Current Issue

Vol 9 No.1: April 2018

Welcome to Issue 9 of Drama Research.

Many of the articles in this issue are concerned with the concept of transformation in different forms and by different methods. Transformation is by its nature an elusive concept to evaluate and measure; but, as it is so central to drama education – indeed, to all education – it is important that attempts are made by researchers to examine it and bring forward evidence of its occurrence. This is precisely what many researchers in this issue have set out to do.

What is apparent from their research into transformative practices is that such practices very often lead to drama educators coming into conflict with established ways of doing things in education which clearly requires both courage and integrity. What is also apparent is that it is not just an issue for education in the UK; the researchers from Hong Kong, Japan and Greece featured in this issue illustrate its international dimension.

Dr. Muriel Yuen-fun Law in her article, A Critical Analysis of Drama Curricular Practice as the Practice of Hope in Schools in Neoliberal Societies, in critiquing the concept of hope, identifies

..the significance and implications of the analysis of hope for critical drama educators to intervene into the dominant schooling practices in a transformative manner.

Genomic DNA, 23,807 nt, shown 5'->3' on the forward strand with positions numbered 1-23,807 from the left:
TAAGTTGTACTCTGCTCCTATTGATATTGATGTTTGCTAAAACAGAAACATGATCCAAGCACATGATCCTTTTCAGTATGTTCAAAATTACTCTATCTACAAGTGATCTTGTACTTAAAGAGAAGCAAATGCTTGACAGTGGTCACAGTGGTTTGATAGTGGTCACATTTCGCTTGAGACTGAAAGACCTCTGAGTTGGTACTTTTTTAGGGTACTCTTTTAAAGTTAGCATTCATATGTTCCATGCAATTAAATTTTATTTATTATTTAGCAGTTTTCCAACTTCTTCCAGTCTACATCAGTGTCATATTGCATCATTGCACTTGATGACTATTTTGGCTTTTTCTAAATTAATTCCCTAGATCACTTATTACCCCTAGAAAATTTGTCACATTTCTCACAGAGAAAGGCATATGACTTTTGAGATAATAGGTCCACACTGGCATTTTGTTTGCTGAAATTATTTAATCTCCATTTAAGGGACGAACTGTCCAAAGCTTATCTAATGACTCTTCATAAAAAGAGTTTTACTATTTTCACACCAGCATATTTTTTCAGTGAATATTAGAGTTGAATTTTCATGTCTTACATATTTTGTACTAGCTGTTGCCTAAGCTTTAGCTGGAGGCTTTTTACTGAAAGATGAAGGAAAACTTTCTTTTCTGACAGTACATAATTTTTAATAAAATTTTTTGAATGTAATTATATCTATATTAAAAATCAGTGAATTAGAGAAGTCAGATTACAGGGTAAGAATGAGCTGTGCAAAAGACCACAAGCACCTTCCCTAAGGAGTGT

Her article examines two opposite meanings of hope, not just for school students in Hong Kong where she is based as an independent research scholar, but, as her title indicates, for all neoliberal societies. One concept which is generally accepted in such societies is that

 Schools and school curricula have served to create and distribute hope for their school populations in terms of the promise of a good life, bright future, and upward social mobility.

On the surface these seem creditable aspirations. However, Dr. Law argues that

The task of critical educators and drama practitioners is to analyse what ideological contents of hope are distributed through school curricula, or, in other words, what kinds of hope schools encourage and what they discourage or dismiss.

In this respect she agrees with Michael Apple who has criticised neoliberalism

..as cultivating a ‘desocializing sensibility’ among people to think of themselves as a consumer, a ‘chooser’, of goods and services  (Apple 2014: xv).

For the world of education this approach has led in essence to the commoditisation of education where students ‘consume’ an ‘educational package’. What Dr. Law’s research suggests is that Drama education contradicts this process through providing ‘joyful engagement’:

The drama curricular practice of hope through joyful engagement opens possibilities in re-establishing pedagogical and social relations that have been desocialised and desensitised under the neoliberal governance.